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Colin Pitchfork, the child killer who was freed after 33 years in prison, has gone straight into hiding over fears of vigilante attacks.
He was given a life sentence in 1988 with a minimum of 30 years after strangling two 15-year-olds, Lynda Mann and Dawn Ashworth, in Leicestershire in 1983 and 1986 respectively.
At the time he committed his first crime, Pitchfork was a 22-year-old married father-of-two.
Pitchfork, who is now in his early 60s, pleaded guilty to two murders, two rapes, two indecent assaults, and conspiracy to pervert the course of justice and became the first person in the UK to be convicted on the basis of DNA evidence.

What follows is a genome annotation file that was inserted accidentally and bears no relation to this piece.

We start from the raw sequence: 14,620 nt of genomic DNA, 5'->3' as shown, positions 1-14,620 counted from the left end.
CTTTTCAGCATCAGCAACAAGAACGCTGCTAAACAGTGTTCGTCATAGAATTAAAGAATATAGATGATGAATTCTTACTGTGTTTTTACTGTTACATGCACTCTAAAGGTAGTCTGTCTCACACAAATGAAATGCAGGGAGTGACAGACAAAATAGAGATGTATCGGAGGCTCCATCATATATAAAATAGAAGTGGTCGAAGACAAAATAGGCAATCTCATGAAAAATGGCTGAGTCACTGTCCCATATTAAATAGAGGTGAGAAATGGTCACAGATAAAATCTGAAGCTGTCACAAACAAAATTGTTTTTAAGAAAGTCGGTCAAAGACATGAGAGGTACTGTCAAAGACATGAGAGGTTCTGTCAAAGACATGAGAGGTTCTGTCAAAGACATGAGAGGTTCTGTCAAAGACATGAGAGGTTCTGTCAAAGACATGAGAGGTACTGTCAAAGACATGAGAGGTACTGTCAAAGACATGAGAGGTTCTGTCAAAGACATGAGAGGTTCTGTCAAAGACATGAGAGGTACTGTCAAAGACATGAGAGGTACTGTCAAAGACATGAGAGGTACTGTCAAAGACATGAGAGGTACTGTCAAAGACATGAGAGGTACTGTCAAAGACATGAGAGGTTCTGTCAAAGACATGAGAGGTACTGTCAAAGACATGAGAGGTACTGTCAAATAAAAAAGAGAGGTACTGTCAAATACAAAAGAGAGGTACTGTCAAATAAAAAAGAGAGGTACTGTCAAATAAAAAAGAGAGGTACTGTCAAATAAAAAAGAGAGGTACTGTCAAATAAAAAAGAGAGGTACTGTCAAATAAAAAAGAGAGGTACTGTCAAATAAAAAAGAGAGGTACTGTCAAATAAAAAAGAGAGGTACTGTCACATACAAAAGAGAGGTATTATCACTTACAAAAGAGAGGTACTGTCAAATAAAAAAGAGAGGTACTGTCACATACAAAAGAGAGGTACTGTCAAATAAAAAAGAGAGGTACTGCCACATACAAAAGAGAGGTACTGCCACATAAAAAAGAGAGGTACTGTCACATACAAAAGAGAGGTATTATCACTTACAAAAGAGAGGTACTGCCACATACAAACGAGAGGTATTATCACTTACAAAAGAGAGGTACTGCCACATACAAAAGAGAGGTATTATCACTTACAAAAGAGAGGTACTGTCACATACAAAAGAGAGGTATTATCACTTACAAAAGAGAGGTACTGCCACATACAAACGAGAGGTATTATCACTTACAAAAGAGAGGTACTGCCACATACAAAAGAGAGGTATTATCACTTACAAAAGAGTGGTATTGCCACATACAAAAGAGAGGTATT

He was freed on Wednesday, September 2, and went straight into hiding over fears of vigilante attacks.
Despite going into hiding, the murderer will be subjected to 43 tough licence conditions, 36 more than the average freed con — to protect the public.
He was driven from jail by officials to a bail hostel. But the location of his new home was being kept tightly under wraps last night to keep him safe.
Sources said Pitchfork’s crimes, the rape and murder of two 15-year-old girls meant he could be targeted. One said: “His notoriety puts him at risk.”